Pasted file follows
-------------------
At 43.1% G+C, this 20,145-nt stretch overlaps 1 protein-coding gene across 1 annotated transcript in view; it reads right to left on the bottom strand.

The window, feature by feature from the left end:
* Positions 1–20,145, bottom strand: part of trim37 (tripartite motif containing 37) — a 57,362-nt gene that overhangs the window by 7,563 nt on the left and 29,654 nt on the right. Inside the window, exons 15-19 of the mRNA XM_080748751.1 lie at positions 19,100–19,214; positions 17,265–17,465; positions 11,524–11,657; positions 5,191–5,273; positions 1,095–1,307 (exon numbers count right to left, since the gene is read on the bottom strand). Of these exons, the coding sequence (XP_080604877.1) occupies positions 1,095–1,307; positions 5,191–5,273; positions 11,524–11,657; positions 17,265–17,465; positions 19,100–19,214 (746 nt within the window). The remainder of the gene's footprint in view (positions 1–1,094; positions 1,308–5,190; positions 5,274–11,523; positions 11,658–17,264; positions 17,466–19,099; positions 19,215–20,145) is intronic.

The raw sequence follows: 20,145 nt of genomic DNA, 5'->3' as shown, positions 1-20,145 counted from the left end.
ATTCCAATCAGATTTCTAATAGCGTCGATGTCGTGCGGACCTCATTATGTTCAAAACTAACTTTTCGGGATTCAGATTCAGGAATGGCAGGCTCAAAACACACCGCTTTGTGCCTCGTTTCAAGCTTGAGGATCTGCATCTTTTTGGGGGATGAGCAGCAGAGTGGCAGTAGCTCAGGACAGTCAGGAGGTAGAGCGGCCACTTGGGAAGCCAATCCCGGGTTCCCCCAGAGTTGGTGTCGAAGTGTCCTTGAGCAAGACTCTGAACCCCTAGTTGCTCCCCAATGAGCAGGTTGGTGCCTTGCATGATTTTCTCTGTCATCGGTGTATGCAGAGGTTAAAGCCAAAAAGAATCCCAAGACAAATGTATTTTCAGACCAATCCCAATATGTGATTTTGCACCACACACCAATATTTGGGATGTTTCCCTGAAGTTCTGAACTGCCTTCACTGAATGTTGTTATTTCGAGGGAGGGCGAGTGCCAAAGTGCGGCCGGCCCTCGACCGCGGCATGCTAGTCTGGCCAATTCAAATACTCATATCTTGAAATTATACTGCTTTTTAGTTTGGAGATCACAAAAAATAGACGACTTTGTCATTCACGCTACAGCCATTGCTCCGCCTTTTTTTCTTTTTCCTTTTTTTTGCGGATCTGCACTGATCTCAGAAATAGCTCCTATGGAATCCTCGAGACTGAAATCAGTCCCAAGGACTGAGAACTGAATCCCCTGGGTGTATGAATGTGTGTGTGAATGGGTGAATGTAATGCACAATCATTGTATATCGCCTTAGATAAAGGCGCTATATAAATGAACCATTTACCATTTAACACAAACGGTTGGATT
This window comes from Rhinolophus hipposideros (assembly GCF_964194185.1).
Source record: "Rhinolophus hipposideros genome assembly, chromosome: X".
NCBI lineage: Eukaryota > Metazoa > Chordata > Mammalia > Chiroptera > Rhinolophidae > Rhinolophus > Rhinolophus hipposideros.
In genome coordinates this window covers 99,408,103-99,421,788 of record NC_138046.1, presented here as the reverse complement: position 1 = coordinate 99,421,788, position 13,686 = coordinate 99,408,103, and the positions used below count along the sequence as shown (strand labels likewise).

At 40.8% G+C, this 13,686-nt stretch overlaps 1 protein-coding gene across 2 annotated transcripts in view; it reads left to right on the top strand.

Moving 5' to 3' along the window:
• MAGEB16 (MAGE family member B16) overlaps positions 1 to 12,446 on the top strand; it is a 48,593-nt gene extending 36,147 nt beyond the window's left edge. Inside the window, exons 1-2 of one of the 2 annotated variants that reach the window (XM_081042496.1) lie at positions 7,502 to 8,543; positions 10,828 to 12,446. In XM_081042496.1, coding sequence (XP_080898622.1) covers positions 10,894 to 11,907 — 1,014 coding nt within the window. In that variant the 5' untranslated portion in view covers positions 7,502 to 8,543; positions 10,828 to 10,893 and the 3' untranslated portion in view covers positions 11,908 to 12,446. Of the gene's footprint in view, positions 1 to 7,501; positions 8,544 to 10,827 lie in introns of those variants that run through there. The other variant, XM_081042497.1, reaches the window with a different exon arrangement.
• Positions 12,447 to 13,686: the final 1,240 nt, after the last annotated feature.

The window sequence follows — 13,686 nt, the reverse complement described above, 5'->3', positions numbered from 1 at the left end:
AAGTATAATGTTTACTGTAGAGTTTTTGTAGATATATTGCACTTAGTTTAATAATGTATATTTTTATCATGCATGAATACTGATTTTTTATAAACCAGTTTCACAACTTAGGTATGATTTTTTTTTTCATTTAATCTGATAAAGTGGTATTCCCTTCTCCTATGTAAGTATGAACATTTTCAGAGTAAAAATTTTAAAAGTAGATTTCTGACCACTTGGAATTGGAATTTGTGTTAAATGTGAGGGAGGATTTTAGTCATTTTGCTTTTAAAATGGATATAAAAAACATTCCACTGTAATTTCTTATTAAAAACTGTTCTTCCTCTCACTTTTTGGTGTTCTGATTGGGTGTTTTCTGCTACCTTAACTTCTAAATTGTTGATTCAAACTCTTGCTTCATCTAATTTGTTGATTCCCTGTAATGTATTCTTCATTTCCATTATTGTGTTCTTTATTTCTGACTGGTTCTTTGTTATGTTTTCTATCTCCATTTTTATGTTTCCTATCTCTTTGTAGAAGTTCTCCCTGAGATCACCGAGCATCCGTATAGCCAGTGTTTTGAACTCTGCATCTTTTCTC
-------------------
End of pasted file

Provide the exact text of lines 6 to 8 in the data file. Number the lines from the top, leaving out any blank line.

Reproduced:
This window comes from Rhinolophus hipposideros (assembly GCF_964194185.1).
Source record: "Rhinolophus hipposideros genome assembly, chromosome: X".
NCBI lineage: Eukaryota > Metazoa > Chordata > Mammalia > Chiroptera > Rhinolophidae > Rhinolophus > Rhinolophus hipposideros.